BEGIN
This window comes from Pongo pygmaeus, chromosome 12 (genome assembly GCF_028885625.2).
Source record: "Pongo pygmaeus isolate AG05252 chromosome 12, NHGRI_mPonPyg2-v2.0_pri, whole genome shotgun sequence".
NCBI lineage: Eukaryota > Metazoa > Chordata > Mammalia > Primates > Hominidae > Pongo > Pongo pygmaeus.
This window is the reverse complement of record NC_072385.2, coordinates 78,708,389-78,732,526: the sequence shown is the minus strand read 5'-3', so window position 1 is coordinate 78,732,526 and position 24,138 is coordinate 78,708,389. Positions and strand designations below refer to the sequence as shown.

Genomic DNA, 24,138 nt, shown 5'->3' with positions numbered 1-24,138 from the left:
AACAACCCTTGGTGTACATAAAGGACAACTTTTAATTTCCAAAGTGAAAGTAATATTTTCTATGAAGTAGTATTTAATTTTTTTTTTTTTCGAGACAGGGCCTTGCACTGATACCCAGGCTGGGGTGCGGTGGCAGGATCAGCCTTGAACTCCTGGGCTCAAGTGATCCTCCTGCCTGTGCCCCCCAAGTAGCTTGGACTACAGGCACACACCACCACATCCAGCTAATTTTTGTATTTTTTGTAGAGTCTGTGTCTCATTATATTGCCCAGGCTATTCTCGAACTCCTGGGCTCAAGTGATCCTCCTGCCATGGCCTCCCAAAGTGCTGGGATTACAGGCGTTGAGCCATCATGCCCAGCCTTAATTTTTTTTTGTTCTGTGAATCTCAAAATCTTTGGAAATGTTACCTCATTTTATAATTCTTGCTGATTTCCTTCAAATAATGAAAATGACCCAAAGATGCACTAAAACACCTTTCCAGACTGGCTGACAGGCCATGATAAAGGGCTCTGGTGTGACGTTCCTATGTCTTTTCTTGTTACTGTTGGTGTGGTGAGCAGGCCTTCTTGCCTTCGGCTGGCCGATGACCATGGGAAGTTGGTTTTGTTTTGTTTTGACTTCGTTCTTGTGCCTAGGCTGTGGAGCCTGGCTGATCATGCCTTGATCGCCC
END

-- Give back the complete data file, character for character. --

This window comes from Pongo pygmaeus, chromosome 12 (genome assembly GCF_028885625.2).
Source record: "Pongo pygmaeus isolate AG05252 chromosome 12, NHGRI_mPonPyg2-v2.0_pri, whole genome shotgun sequence".
NCBI lineage: Eukaryota > Metazoa > Chordata > Mammalia > Primates > Hominidae > Pongo > Pongo pygmaeus.
This window is the reverse complement of record NC_072385.2, coordinates 78,708,389-78,732,526: the sequence shown is the minus strand read 5'-3', so window position 1 is coordinate 78,732,526 and position 24,138 is coordinate 78,708,389. Positions and strand designations below refer to the sequence as shown.

Genomic DNA, 24,138 nt, shown 5'->3' with positions numbered 1-24,138 from the left:
AACAACCCTTGGTGTACATAAAGGACAACTTTTAATTTCCAAAGTGAAAGTAATATTTTCTATGAAGTAGTATTTAATTTTTTTTTTTTTCGAGACAGGGCCTTGCACTGATACCCAGGCTGGGGTGCGGTGGCAGGATCAGCCTTGAACTCCTGGGCTCAAGTGATCCTCCTGCCTGTGCCCCCCAAGTAGCTTGGACTACAGGCACACACCACCACATCCAGCTAATTTTTGTATTTTTTGTAGAGTCTGTGTCTCATTATATTGCCCAGGCTATTCTCGAACTCCTGGGCTCAAGTGATCCTCCTGCCATGGCCTCCCAAAGTGCTGGGATTACAGGCGTTGAGCCATCATGCCCAGCCTTAATTTTTTTTTGTTCTGTGAATCTCAAAATCTTTGGAAATGTTACCTCATTTTATAATTCTTGCTGATTTCCTTCAAATAATGAAAATGACCCAAAGATGCACTAAAACACCTTTCCAGACTGGCTGACAGGCCATGATAAAGGGCTCTGGTGTGACGTTCCTATGTCTTTTCTTGTTACTGTTGGTGTGGTGAGCAGGCCTTCTTGCCTTCGGCTGGCCGATGACCATGGGAAGTTGGTTTTGTTTTGTTTTGACTTCGTTCTTGTGCCTAGGCTGTGGAGCCTGGCTGATCATGCCTTGATCGCCC